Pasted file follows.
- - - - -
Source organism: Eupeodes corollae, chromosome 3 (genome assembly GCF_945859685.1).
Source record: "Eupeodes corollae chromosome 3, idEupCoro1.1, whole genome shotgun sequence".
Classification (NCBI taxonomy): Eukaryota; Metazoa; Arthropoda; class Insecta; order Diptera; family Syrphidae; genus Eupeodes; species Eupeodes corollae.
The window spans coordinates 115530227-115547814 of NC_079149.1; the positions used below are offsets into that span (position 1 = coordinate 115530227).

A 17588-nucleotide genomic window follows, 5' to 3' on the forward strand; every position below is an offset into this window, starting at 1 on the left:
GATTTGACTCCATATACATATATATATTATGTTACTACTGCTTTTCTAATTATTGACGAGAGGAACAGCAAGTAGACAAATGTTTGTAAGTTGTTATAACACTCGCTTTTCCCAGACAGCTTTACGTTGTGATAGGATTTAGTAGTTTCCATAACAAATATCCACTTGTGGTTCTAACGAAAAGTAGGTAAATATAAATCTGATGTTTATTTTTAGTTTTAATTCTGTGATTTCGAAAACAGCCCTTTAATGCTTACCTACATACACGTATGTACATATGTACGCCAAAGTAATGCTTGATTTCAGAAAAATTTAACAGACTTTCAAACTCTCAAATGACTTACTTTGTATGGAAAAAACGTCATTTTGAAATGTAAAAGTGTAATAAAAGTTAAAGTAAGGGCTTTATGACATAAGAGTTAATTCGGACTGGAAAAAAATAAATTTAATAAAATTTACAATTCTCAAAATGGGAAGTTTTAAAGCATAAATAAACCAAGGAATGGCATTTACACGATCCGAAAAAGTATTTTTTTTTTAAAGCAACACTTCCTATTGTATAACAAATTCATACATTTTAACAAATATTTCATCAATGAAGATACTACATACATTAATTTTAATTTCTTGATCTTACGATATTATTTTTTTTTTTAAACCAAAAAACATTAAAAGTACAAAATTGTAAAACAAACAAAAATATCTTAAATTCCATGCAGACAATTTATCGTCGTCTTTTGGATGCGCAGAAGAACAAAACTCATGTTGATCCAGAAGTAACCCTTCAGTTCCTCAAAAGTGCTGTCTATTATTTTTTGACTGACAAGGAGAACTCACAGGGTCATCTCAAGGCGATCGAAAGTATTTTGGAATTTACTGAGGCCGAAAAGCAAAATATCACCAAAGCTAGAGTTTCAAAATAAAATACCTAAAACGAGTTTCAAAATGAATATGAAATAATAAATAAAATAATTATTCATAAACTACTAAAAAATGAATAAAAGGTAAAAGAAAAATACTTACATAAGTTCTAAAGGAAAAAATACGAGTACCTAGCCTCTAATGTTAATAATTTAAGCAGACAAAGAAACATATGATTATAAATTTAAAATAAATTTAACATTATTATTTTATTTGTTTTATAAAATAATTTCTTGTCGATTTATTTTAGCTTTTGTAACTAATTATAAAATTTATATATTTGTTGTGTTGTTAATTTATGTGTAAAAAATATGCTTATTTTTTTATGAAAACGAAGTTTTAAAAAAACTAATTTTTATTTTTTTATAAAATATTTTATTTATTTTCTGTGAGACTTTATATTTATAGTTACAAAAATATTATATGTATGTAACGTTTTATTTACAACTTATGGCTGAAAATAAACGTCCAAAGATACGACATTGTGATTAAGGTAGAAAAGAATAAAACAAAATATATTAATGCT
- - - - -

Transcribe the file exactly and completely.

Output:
Source organism: Eupeodes corollae, chromosome 3 (genome assembly GCF_945859685.1).
Source record: "Eupeodes corollae chromosome 3, idEupCoro1.1, whole genome shotgun sequence".
Classification (NCBI taxonomy): Eukaryota; Metazoa; Arthropoda; class Insecta; order Diptera; family Syrphidae; genus Eupeodes; species Eupeodes corollae.
The window spans coordinates 115530227-115547814 of NC_079149.1; the positions used below are offsets into that span (position 1 = coordinate 115530227).

A 17588-nucleotide genomic window follows, 5' to 3' on the forward strand; every position below is an offset into this window, starting at 1 on the left:
GATTTGACTCCATATACATATATATATTATGTTACTACTGCTTTTCTAATTATTGACGAGAGGAACAGCAAGTAGACAAATGTTTGTAAGTTGTTATAACACTCGCTTTTCCCAGACAGCTTTACGTTGTGATAGGATTTAGTAGTTTCCATAACAAATATCCACTTGTGGTTCTAACGAAAAGTAGGTAAATATAAATCTGATGTTTATTTTTAGTTTTAATTCTGTGATTTCGAAAACAGCCCTTTAATGCTTACCTACATACACGTATGTACATATGTACGCCAAAGTAATGCTTGATTTCAGAAAAATTTAACAGACTTTCAAACTCTCAAATGACTTACTTTGTATGGAAAAAACGTCATTTTGAAATGTAAAAGTGTAATAAAAGTTAAAGTAAGGGCTTTATGACATAAGAGTTAATTCGGACTGGAAAAAAATAAATTTAATAAAATTTACAATTCTCAAAATGGGAAGTTTTAAAGCATAAATAAACCAAGGAATGGCATTTACACGATCCGAAAAAGTATTTTTTTTTTAAAGCAACACTTCCTATTGTATAACAAATTCATACATTTTAACAAATATTTCATCAATGAAGATACTACATACATTAATTTTAATTTCTTGATCTTACGATATTATTTTTTTTTTTAAACCAAAAAACATTAAAAGTACAAAATTGTAAAACAAACAAAAATATCTTAAATTCCATGCAGACAATTTATCGTCGTCTTTTGGATGCGCAGAAGAACAAAACTCATGTTGATCCAGAAGTAACCCTTCAGTTCCTCAAAAGTGCTGTCTATTATTTTTTGACTGACAAGGAGAACTCACAGGGTCATCTCAAGGCGATCGAAAGTATTTTGGAATTTACTGAGGCCGAAAAGCAAAATATCACCAAAGCTAGAGTTTCAAAATAAAATACCTAAAACGAGTTTCAAAATGAATATGAAATAATAAATAAAATAATTATTCATAAACTACTAAAAAATGAATAAAAGGTAAAAGAAAAATACTTACATAAGTTCTAAAGGAAAAAATACGAGTACCTAGCCTCTAATGTTAATAATTTAAGCAGACAAAGAAACATATGATTATAAATTTAAAATAAATTTAACATTATTATTTTATTTGTTTTATAAAATAATTTCTTGTCGATTTATTTTAGCTTTTGTAACTAATTATAAAATTTATATATTTGTTGTGTTGTTAATTTATGTGTAAAAAATATGCTTATTTTTTTATGAAAACGAAGTTTTAAAAAAACTAATTTTTATTTTTTTATAAAATATTTTATTTATTTTCTGTGAGACTTTATATTTATAGTTACAAAAATATTATATGTATGTAACGTTTTATTTACAACTTATGGCTGAAAATAAACGTCCAAAGATACGACATTGTGATTAAGGTAGAAAAGAATAAAACAAAATATATTAATGCT